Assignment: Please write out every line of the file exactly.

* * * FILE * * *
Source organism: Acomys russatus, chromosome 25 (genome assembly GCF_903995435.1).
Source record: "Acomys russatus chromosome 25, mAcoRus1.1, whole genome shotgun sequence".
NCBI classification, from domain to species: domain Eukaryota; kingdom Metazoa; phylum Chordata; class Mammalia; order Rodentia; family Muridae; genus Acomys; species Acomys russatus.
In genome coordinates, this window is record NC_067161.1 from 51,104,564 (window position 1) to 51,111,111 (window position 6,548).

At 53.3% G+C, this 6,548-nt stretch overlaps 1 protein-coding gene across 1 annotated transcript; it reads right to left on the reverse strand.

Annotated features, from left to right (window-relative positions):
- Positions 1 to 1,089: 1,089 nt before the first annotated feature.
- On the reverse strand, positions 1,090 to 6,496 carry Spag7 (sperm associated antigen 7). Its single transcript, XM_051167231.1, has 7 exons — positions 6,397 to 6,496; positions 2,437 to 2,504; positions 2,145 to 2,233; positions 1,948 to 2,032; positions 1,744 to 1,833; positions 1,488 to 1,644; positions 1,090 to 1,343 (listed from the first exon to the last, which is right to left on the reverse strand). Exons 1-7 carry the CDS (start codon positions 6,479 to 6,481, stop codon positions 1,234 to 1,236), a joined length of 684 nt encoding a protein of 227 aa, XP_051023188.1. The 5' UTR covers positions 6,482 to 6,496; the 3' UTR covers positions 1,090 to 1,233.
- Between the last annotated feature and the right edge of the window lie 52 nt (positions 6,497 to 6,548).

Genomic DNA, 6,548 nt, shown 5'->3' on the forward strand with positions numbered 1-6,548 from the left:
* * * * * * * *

Source organism: Acomys russatus, chromosome 25 (genome assembly GCF_903995435.1).
Source record: "Acomys russatus chromosome 25, mAcoRus1.1, whole genome shotgun sequence".
NCBI classification, from domain to species: domain Eukaryota; kingdom Metazoa; phylum Chordata; class Mammalia; order Rodentia; family Muridae; genus Acomys; species Acomys russatus.
In genome coordinates, this window is record NC_067161.1 from 51,104,564 (window position 1) to 51,111,111 (window position 6,548).

At 53.3% G+C, this 6,548-nt stretch overlaps 1 protein-coding gene across 1 annotated transcript; it reads right to left on the reverse strand.

Annotated features, from left to right (window-relative positions):
- Positions 1 to 1,089: 1,089 nt before the first annotated feature.
- On the reverse strand, positions 1,090 to 6,496 carry Spag7 (sperm associated antigen 7). Its single transcript, XM_051167231.1, has 7 exons — positions 6,397 to 6,496; positions 2,437 to 2,504; positions 2,145 to 2,233; positions 1,948 to 2,032; positions 1,744 to 1,833; positions 1,488 to 1,644; positions 1,090 to 1,343 (listed from the first exon to the last, which is right to left on the reverse strand). Exons 1-7 carry the CDS (start codon positions 6,479 to 6,481, stop codon positions 1,234 to 1,236), a joined length of 684 nt encoding a protein of 227 aa, XP_051023188.1. The 5' UTR covers positions 6,482 to 6,496; the 3' UTR covers positions 1,090 to 1,233.
- Between the last annotated feature and the right edge of the window lie 52 nt (positions 6,497 to 6,548).

Genomic DNA, 6,548 nt, shown 5'->3' on the forward strand with positions numbered 1-6,548 from the left: